Written by: Julia Hardy
Minor forms of misbehavior are sometimes ignored, so that there is also a safety valve that relieves the pressure of this intense regulation. One of the challenges of the head monk is to strike a balance between strict regulation and these small gifts of laxity; he must be able to discern when to push harder, and when to let go. Again, this is an ideal, not always met in actual practice.
Dogen said that this harmonious practice of community is itself enlightenment. In other words, rather than being a series of activities designed to enable one to reach enlightenment, these activities are themselves a manifestation of enlightenment. Life for one who is enlightened would not change, but would continue to be exactly the same as before.
The rigorous practice of the Zen community of monks also generates merit for the community at large. For example, the efficacy of the elaborate funeral rituals, which are seen as a guarantee of a kind of salvation after death, depends upon the rigorous practices—meditation and ritual purity, for instance—of the Zen monks who conduct these rituals. In a sense, as they preside over a funeral, they must transfer their own enlightenment to the deceased, and must also demonstrate fearlessness in the face of death as well as a deep understanding of the meaning of Zen Buddhism.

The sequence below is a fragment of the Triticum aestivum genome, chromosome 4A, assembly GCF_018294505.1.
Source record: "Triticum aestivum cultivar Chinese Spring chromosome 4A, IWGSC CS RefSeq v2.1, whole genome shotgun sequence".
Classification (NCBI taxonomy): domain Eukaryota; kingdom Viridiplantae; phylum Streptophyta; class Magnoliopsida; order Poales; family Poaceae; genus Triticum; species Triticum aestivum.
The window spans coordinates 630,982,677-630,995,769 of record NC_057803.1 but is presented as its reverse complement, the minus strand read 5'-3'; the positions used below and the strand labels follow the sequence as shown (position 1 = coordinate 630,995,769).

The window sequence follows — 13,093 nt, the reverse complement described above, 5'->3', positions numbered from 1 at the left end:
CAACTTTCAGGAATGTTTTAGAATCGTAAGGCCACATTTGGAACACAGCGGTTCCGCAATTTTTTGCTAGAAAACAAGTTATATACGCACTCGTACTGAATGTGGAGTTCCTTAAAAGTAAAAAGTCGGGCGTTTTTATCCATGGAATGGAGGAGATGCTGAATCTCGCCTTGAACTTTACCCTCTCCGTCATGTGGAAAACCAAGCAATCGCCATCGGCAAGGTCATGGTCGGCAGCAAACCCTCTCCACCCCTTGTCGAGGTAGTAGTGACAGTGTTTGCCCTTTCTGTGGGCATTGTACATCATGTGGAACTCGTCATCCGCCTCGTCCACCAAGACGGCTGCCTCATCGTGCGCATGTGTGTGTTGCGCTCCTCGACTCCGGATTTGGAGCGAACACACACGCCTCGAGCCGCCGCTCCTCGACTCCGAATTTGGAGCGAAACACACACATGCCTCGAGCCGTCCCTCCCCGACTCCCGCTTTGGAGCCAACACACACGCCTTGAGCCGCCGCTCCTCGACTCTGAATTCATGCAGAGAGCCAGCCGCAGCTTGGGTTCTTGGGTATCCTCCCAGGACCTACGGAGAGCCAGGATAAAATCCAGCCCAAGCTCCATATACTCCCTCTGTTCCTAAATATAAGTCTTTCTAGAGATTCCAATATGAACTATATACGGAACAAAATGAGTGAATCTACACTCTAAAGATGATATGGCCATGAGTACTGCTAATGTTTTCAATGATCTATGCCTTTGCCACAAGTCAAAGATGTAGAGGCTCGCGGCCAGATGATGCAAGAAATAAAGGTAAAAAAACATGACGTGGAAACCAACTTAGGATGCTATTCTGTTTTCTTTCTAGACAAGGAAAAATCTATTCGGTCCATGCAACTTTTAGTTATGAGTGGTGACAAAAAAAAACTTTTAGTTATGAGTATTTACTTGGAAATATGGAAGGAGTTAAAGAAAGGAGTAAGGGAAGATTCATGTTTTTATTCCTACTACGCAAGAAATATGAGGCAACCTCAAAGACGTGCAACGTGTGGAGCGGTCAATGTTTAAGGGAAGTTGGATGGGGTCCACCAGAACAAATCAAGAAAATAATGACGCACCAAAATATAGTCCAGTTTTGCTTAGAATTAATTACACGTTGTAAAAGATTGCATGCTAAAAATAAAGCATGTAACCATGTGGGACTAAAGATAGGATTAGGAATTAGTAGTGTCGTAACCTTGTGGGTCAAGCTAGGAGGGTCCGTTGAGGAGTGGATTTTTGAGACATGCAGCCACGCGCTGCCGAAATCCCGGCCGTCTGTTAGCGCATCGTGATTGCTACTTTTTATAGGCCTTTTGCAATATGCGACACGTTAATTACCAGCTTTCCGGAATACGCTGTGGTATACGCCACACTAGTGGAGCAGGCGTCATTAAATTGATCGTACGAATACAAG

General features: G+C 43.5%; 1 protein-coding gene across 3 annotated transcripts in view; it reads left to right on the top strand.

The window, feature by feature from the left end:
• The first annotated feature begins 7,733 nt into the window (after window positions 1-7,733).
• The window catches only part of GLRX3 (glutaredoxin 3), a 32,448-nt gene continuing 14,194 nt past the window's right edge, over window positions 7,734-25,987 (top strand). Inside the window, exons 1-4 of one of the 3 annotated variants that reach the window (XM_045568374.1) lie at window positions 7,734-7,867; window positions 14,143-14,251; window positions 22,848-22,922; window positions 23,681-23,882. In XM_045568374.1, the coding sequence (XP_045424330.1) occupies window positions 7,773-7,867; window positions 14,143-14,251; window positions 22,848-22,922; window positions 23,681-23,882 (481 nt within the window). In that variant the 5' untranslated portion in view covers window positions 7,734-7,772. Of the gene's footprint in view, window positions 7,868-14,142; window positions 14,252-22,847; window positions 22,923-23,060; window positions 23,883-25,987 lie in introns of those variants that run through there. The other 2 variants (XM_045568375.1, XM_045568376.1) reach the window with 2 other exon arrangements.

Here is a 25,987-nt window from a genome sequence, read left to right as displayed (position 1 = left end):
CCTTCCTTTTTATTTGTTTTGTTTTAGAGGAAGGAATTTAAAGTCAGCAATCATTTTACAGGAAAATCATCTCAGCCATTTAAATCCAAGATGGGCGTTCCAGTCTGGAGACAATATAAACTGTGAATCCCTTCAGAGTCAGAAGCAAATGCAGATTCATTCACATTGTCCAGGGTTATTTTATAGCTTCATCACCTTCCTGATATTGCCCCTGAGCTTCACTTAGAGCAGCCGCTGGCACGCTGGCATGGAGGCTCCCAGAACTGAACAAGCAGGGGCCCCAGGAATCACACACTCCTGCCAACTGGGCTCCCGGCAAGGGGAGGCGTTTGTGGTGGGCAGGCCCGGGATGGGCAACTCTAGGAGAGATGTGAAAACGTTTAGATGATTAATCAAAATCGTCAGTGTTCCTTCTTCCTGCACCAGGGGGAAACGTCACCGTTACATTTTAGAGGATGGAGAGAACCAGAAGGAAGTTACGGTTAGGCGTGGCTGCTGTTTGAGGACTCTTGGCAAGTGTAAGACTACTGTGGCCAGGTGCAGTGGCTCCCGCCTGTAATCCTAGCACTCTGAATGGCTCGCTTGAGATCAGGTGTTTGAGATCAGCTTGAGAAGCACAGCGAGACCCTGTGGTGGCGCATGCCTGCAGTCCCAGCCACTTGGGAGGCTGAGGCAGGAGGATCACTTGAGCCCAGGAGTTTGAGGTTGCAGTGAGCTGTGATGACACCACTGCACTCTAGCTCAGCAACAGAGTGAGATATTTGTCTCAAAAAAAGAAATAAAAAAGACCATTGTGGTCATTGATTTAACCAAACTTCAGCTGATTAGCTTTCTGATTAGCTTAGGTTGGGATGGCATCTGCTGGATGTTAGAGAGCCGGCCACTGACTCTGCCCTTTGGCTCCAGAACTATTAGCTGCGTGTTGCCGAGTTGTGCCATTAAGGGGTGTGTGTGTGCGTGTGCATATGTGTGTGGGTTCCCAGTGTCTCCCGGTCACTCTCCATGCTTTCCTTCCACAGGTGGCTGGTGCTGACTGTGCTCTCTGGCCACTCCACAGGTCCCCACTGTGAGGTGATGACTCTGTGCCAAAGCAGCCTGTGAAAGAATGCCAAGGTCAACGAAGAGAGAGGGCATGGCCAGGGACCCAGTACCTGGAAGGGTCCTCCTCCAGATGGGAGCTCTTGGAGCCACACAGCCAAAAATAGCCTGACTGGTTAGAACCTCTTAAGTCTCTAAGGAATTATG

1. How are monasteries structured?
2. Why do rules create a sense of community?
3. How are monks disciplined?
4. What is the relationship between the monastery and the community?